By Bee Hui Yeh and Jacob Susman, Energy News Network
The fight for clean energy is the fight for a better tomorrow: the right to clean air and water, affordable and reliable electricity, and better transportation. But for too long we’ve ignored a central question: for whom? A monolithic population? Or, more precisely, for the communities of color hurt first and worst by the impacts of climate change?
Nearly a century after the construction of the arsenal of democracy helped drive the U.S. from the depths of the Great Depression, as we find ourselves amid a pandemic and economic crisis, the prospect of a clean-energy economy puts us at the cusp of a bright new industrial age. It’s one that can reshape our grid, our businesses, and our lives, generating millions of reliable, well-paying jobs to build a cleaner, safer, more resilient, and more energy-secure America. Continue reading here.
About the Authors
Bee Hui Yeh is the founder of the Power of We and an advisor at Plan C Advisors. Jacob Susman is an impact private equity investor and founder/CEO of the renewable energy startup OwnEnergy.
Photo by Laurie Schaull / Wikimedia Commons
Youth Climate Activists Strive to Build Thurston County’s Largest Solar Energy Installation, Thurston Talk. Of the 8 team members that make up Olympia Community Solar (OlySolar), 7 are under the age of 30. Motivated by the realities of the planet’s changing climate, OlySolar is a nonprofit whose mission is to help every electric customer in Washington access clean energy.
NEBRASKA CLIMATE ACTION LEADERSHIP
Regents hear renewed plea to divest NU funds from fossil fuels, Lincoln Journal Star
Since students in Divest NU first raised the issue of the University of Nebraska pulling $91.3 million in investments from fossil fuel companies to the Board of Regents, late last year and earlier this year, the world changed once more. In addition to the ongoing coronavirus pandemic, wildfires have scorched hundreds of thousands of acres in the West. Hurricanes and tropical storms continue to batter the Gulf Coast in a record-breaking year. And nearly 80% of Nebraska is experiencing a drought. Representatives from Divest NU returned to Thursday’s meeting of the board to renew their plea for the university to take action.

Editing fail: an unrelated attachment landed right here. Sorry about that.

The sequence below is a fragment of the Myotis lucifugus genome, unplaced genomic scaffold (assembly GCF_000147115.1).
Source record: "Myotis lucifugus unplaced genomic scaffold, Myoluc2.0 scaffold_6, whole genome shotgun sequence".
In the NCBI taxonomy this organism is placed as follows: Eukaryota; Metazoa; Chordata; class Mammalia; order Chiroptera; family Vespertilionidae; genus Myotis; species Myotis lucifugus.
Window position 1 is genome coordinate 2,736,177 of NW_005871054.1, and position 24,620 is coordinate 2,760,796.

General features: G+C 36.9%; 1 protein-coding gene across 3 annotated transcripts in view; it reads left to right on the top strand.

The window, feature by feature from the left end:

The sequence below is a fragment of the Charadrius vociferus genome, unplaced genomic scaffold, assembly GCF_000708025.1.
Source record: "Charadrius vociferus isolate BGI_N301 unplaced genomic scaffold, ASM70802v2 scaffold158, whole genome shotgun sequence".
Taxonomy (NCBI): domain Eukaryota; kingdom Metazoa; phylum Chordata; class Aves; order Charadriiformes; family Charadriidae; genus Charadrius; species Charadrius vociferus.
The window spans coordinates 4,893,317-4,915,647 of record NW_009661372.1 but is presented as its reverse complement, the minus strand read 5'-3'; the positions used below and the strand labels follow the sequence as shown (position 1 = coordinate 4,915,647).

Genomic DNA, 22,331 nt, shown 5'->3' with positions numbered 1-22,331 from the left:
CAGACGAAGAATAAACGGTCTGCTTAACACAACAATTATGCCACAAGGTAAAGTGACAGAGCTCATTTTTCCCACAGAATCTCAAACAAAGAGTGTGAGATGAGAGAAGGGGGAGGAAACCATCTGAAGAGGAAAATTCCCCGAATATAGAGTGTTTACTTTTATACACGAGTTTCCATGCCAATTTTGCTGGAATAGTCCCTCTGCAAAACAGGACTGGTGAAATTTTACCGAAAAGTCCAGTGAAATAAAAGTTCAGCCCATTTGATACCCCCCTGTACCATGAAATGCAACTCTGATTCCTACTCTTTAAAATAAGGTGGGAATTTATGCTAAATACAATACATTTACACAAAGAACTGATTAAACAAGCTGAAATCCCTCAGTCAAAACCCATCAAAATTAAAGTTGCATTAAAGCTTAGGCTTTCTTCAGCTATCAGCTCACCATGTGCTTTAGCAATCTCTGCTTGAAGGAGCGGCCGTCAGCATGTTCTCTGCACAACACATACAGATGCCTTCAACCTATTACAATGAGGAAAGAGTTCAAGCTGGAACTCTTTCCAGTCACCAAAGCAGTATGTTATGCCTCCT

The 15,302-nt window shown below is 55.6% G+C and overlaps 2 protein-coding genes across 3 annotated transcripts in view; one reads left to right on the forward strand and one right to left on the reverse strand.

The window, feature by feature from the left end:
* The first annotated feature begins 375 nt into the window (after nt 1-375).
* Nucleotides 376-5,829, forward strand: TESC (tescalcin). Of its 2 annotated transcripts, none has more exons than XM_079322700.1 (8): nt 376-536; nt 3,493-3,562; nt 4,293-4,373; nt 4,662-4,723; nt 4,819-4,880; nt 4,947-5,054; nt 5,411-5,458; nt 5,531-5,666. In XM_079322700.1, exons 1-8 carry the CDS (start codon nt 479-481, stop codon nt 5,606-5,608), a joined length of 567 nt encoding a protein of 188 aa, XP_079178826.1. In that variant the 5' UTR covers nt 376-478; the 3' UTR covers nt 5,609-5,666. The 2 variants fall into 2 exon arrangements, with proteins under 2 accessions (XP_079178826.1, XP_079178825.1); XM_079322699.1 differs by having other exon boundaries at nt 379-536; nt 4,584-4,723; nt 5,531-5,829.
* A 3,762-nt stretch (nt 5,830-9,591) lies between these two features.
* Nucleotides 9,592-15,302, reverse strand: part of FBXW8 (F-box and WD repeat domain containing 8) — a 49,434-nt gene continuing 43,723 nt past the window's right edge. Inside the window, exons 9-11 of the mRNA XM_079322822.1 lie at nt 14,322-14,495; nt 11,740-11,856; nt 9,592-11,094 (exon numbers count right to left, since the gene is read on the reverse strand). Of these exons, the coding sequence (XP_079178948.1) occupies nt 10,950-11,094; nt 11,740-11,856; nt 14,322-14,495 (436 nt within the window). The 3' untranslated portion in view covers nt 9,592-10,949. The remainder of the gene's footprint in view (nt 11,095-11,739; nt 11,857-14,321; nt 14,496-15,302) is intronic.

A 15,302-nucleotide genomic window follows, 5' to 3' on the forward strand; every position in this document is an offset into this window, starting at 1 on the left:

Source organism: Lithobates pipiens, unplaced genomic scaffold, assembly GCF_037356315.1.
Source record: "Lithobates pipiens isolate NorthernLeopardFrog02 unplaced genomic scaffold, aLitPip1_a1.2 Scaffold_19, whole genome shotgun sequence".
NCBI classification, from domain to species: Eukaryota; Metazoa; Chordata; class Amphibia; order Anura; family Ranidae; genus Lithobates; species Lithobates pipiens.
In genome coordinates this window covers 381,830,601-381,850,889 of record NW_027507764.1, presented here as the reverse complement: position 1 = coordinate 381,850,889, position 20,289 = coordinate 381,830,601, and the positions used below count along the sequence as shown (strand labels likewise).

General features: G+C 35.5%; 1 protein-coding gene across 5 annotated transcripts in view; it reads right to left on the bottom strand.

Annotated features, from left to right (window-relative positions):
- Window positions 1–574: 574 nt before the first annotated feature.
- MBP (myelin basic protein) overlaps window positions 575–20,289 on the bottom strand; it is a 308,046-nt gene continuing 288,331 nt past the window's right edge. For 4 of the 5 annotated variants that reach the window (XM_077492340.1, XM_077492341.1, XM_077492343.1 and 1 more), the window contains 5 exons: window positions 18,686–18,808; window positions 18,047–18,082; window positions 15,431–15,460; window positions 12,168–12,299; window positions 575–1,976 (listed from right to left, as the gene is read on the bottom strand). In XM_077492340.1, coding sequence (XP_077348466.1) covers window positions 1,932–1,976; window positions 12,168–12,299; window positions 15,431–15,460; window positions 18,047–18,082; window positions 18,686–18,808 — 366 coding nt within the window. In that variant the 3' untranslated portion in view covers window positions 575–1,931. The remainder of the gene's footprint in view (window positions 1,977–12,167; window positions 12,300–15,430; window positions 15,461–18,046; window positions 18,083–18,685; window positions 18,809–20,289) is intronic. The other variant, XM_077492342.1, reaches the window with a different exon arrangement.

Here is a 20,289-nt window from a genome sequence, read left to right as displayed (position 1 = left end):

Updated, previously posted Journal Star articles:
FEATURED CLIMATE EDUCATION PROJECT: CLIMATE CHANGE NEBRASKA
Climate Change Nebraska was created by journalism students at the University of Nebraska-Lincoln. For this in-depth project examining the impact of climate change on Nebraska, the College of Journalism and Mass Communications opened the rigorous application process to all students at the University of Nebraska-Lincoln. In the end, 20 students drawn from seven different colleges representing 13 different majors were selected for the yearlong project.
Students enrolled in the spring semester focused primarily on problems associated with climate change – including its impact on Nebraska’s agriculture, livestock, wildlife, public health, waterways, national defense and religions. Students in the fall 2020 semester will focus primarily on a range of potential solutions to a variety of climate change issues – including renewable energy sources, sustainability initiatives, no-till farming, carbon sequestration, nuclear fusion and stronger environmental laws.
NEW SOLAR INDUSTRY ALLIANCE
New Alliance Formed to Support Low-Carbon Solar Energy, Solar Industry
Renewable energy companies from a diverse cross-section of the solar industry have joined together to launch the Ultra Low-Carbon Solar Alliance. The alliance will work to build greater market awareness around how solar supply chain decarbonization is producing solar panels with low embodied carbon to help governments and companies meet aggressive sustainability goals.